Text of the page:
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 Post subject: Re: A 1947 Magnavox
PostPosted: Feb Mon 08, 2016 10:39 pm 
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Location: Warner Robins, GA
You're welcome.


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 Post subject: Re: A 1947 Magnavox
PostPosted: Mar Thu 17, 2016 6:26 pm 
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I took the receiver back out of the cabinet to do some tweaking on the shortwave end and have managed to get some more sensitivity out of it. It can get a number of European and Asian stations as well as Australia in the early morning. I felt I may have shorted myself getting an older unit as opposed to waiting a long time for a later model. I'm now glad I have this extra feature in addition to a decent amp for my music.

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 Post subject: Re: A 1947 Magnavox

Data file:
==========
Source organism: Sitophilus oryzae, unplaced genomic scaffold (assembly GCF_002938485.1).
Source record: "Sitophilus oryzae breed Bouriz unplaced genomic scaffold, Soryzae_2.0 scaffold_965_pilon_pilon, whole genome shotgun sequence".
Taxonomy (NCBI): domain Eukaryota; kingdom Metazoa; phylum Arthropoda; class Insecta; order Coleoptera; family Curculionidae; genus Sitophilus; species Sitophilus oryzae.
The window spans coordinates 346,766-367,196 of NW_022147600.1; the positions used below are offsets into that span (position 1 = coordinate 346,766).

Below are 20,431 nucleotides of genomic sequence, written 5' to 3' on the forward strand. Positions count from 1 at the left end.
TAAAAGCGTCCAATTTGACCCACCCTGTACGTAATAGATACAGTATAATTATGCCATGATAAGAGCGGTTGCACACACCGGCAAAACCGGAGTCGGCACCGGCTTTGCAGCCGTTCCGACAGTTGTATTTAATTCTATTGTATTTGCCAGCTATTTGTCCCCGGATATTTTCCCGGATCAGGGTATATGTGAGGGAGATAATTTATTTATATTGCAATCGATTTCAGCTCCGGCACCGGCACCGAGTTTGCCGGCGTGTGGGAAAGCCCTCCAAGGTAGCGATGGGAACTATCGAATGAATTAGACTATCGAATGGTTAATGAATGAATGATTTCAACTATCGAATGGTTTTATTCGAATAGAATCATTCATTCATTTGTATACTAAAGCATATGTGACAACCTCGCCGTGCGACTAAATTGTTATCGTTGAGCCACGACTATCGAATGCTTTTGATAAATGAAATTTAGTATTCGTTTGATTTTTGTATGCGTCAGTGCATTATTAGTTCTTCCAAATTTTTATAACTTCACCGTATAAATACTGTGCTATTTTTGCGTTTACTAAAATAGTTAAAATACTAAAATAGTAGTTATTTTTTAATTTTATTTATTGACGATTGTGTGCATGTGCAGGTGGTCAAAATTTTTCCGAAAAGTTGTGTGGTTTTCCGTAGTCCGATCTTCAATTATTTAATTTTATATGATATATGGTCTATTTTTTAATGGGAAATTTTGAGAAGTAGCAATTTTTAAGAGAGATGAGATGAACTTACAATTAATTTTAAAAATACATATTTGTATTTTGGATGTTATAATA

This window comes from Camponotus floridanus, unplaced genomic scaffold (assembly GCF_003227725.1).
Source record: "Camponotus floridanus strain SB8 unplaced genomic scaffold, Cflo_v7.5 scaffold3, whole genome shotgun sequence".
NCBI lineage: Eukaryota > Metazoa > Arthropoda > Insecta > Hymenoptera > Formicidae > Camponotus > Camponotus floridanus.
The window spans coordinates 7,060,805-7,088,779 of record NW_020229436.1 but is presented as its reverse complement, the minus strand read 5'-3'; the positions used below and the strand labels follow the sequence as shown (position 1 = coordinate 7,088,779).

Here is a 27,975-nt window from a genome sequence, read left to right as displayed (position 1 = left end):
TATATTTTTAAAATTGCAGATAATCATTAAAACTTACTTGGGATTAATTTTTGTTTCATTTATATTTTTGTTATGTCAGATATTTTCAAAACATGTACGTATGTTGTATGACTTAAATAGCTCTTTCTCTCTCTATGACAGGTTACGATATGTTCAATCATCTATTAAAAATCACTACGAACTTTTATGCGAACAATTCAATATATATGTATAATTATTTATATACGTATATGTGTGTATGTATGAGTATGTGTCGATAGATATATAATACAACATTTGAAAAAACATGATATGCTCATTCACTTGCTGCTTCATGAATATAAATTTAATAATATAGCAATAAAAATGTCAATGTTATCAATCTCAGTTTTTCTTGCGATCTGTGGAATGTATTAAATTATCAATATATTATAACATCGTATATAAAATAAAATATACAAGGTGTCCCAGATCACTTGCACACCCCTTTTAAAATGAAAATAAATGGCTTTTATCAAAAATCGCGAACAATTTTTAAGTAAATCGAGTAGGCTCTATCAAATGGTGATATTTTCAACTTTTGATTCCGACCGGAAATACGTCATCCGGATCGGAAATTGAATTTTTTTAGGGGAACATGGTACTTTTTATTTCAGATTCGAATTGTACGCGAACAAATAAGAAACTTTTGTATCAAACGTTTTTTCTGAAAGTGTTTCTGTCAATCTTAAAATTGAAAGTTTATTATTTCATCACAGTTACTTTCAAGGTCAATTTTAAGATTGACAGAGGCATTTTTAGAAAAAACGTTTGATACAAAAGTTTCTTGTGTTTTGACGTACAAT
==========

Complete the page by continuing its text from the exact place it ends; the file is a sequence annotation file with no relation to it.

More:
PostPosted: Mar Sun 27, 2016 10:04 pm 
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I ordered a RFI line filter to see if I could bring down some of the noise on AM and shortwave. It has cut about a third of the noise and the shortwave reception is quite good. I had the impression that SW traffic was at a very low ebb. There are several stations that have interesting English services. I was surprised at how well Radio Slovakia and Radio Australia comes in. That old unit has been a real pleasure to listen to.

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 Post subject: Re: A 1947 Magnavox
PostPosted: Mar Mon 28, 2016 1:48 am 
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Very cool. What filter did you use? I may be tempted to install one in my Magnavox CR-198C.